There’s no doubt fashion is fleeting. What might be the height of fashion today is almost certainly the fashion faux pas of tomorrow. Thankfully, clothes and hairstyles are easy to change and we’re not getting around in leg warmers and new romantic bouffants anymore – well most of us aren’t. Unfortunately, it’s not so easy to change the look of a building. What was the pinnacle of architectural design in the '60s is often the eyesore of the skyline today. The Laboratory for Visionary Architecture (LAVA) proposes a simple, cost effective, easily constructed skin that promises to transform dated structures into sustainable and stunning buildings.  Read More

MRSA (methicillin-resistant Staphylococcus Aureus) and other drug-resistant bacteria could...

Low temperature plasma is currently used for the sterilization of surgical instruments. This is because plasma works at the atomic level and is able to reach all surfaces, even the interior of hollow needle ends. Its ability to disinfect is due to the generation of biologically active bactericidal agents, such as free radicals and UV light, which can be delivered to specific locations. Research into how and why these biologically active agents are generated has led to the construction of two prototype devices: one for the efficient disinfection of healthy skin in hospitals and public spaces where bacteria can pose a lethal threat; and another to treat infested chronic wounds.  Read More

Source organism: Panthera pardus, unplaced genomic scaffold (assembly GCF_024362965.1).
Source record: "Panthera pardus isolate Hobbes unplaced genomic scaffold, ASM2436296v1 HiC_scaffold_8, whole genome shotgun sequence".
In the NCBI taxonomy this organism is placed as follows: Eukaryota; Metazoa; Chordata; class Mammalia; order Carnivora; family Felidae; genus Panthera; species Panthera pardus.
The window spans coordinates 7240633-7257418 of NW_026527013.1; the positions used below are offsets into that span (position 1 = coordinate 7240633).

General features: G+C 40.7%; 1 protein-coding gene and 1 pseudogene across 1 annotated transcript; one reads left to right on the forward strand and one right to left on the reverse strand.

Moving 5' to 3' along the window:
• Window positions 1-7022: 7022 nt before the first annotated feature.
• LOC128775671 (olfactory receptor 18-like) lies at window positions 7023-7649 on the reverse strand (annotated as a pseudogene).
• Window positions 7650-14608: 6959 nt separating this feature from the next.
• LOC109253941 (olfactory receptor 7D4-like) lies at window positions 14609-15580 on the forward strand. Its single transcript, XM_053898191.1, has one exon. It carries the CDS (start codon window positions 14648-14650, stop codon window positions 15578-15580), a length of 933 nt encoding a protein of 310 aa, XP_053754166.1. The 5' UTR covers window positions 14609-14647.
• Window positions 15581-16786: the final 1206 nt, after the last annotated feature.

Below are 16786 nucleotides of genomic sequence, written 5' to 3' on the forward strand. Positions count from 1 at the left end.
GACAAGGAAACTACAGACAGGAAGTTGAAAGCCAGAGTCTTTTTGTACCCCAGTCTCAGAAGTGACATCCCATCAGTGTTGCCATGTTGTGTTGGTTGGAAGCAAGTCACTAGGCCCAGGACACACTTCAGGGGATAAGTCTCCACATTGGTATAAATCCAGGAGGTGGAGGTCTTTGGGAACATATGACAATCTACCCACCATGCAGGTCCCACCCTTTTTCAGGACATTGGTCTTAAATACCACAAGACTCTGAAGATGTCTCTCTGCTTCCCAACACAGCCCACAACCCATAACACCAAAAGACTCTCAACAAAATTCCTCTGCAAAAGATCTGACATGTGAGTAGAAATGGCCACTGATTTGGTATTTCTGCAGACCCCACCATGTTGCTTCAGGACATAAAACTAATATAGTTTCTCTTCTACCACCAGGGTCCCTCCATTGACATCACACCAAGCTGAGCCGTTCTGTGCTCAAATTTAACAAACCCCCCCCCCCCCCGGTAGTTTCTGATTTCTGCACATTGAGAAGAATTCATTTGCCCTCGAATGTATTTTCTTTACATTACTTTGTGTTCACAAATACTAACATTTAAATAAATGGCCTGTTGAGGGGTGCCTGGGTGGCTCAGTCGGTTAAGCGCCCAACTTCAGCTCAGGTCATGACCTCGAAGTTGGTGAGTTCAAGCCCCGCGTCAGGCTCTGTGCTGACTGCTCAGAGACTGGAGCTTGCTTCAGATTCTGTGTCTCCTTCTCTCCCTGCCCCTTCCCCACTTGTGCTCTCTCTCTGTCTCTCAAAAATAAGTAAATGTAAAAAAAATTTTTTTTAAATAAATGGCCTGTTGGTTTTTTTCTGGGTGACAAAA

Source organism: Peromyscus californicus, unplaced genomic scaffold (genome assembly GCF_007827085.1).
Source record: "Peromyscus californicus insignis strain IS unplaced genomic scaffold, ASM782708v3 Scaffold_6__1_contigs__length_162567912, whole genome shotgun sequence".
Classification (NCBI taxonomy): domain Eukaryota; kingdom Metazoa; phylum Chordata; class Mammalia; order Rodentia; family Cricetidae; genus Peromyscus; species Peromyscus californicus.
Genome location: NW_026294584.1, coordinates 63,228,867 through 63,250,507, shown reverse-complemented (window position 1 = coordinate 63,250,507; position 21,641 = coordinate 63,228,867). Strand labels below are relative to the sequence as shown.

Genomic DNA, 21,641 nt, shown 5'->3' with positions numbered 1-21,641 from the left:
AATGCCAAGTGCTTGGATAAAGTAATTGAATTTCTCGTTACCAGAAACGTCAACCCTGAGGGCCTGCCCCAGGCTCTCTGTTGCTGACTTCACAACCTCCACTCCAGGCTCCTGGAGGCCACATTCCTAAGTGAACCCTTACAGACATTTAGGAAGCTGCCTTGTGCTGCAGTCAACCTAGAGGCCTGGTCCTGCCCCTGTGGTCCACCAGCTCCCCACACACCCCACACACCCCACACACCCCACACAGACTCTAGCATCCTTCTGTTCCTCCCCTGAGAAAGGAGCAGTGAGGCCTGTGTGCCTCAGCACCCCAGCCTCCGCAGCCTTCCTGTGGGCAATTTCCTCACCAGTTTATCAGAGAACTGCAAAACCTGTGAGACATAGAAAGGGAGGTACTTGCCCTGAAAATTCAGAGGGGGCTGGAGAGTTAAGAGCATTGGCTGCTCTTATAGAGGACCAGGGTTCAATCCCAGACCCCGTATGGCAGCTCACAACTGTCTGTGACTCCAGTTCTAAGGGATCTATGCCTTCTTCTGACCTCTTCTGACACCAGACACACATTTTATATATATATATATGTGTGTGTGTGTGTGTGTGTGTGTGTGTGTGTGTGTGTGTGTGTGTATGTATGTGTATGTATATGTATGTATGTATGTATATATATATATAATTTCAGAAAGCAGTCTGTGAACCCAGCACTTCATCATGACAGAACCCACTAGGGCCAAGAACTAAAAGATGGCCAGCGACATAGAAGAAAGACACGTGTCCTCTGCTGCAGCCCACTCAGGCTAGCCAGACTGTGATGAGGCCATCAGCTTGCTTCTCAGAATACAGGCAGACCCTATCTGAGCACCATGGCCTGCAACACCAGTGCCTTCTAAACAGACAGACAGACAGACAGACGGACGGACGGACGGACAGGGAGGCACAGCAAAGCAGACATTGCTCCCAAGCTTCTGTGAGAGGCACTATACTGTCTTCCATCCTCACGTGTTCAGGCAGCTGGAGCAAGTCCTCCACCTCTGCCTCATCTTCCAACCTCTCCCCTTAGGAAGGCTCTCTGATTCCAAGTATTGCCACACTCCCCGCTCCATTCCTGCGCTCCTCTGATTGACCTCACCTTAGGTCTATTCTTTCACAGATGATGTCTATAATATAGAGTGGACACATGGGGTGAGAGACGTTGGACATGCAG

New insight into skin-tanning process suggests novel way of preventing skin cancer

October 9, 2006 Though synthetic images and contrived looks help to shape our ideas of what’s attractive and what’s passe, we suspect the suntanned look triggers recognition of a healthy, robust outdoorsy person and no matter what shape the Ozone Layer is in, the bronzed look is still likely to be fashionable for a long time yet. Which makes the following great news for the sun worshippers of the world. Findings from a study led by researchers at Dana-Farber Cancer Institute and Children's Hospital in Boston have rewritten science's understanding of the process of skin tanning – an insight that has enabled them to develop a promising way of protecting fair-skinned people from skin cancer caused by exposure to sunlight.  Read More

Food patch delivers nutrients by the skin

Under development in the US for use by soldiers in the field, the Transdermal Nutrient Delivery System (TDNDS) is a nutrition patch that will transmit vitamins and other micronutrients, enhancing physical and mental performance. Based on the same technology as the nicotine patch, the system will also employ metabolic sensors linked to a microprocessor to administer the correct level of micronutrients. Utilising the latest advances in nutritional sciences, the TDNDS will deliver these nutraceuticals either through skin pores or directly into blood capillaries. The planned micro-electrical system could also make a soldier aware of remaining nutrient reserves by sending a signal to the brain.  Read More